Customers and Patrons of the Mad-Trade: The Management of Lunacy in Eighteenth-Century London (Google eBook)

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University of California Press, Jan 16, 2003 - Medical - 352 pages
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This book is a lively commentary on the eighteenth-century mad-business, its practitioners, its patients (or "customers"), and its patrons, viewed through the unique lens of the private case book kept by the most famous mad-doctor in Augustan England, Dr. John Monro (1715-1791). Monro's case book, comprising the doctor's jottings on patients he saw in the course of his private practice--patients drawn from a great variety of social strata--offers an extraordinary window into the subterranean world of the mad-trade in eighteenth-century London.The volume concludes with a complete edition of the case book itself, transcribed in full with editorial annotations by the authors. In the fragmented stories Monro's case book provides, Andrews and Scull find a poignant underworld of human psychological distress, some of it strange and some quite familiar. They place these "cases" in a real world where John Monro and othersuccessful doctors were practicing, not to say inventing, the diagnosis and treatment of madness.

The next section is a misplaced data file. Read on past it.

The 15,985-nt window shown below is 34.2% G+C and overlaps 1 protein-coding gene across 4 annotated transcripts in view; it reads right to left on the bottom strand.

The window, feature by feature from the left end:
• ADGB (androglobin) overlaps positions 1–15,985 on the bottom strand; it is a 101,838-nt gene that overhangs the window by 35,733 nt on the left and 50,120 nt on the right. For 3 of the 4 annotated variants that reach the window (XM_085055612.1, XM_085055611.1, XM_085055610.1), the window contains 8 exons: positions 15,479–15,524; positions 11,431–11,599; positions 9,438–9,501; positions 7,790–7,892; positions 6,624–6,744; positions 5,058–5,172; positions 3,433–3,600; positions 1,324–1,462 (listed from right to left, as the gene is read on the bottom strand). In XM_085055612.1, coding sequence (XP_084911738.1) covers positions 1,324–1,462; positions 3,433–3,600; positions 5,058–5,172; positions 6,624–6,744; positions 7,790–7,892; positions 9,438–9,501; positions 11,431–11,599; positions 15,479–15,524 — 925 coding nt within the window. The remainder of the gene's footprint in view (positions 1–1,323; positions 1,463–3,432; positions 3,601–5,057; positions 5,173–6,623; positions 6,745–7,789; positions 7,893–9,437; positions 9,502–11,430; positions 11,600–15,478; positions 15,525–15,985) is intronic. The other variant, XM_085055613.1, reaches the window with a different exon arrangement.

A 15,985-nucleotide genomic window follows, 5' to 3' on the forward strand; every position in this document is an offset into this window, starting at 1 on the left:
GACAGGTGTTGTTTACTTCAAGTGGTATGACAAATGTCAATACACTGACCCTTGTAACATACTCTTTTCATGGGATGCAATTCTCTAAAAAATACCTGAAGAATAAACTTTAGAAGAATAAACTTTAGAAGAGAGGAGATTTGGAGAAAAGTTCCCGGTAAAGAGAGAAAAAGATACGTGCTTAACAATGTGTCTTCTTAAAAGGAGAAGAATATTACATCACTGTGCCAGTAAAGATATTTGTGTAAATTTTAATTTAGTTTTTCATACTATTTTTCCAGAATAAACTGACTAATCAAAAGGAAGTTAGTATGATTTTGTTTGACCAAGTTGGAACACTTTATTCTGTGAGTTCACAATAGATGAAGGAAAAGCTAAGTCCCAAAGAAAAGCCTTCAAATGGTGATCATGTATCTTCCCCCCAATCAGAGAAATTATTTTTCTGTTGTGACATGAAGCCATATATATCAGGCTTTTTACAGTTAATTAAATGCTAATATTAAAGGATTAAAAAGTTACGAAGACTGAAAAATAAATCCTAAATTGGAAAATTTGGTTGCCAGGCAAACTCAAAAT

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Contents

PART II John Monros 1766 Case Book
117
Notes
119
Bibliography
177

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About the author (2003)

Jonathan Andrews is Senior Lecturer in the School of Humanities, Oxford Brookes University. His publications include The History of Bethlem (1997) and "They're in the Trade of Lunacy" (1998). Andrew Scull, author of Social Order/ Mental Disorder (California, 1989; 1992) and The Most Solitary of Afflictions (1993), among other books, is Professor of Sociology at the University of California, San Diego. They are coauthors of Undertaker of the Mind (California, 2001), a wide-ranging study of the place of madness in eighteenth-century culture and society, seen through the prism of John Monro's life and career.

Andrew Scull is professor of sociology and science studies, University of California, San Diego. He is also the author of "Most Solitary of Afflictions: Madness and Society in Britain, 1700-1900," published by Yale University Press

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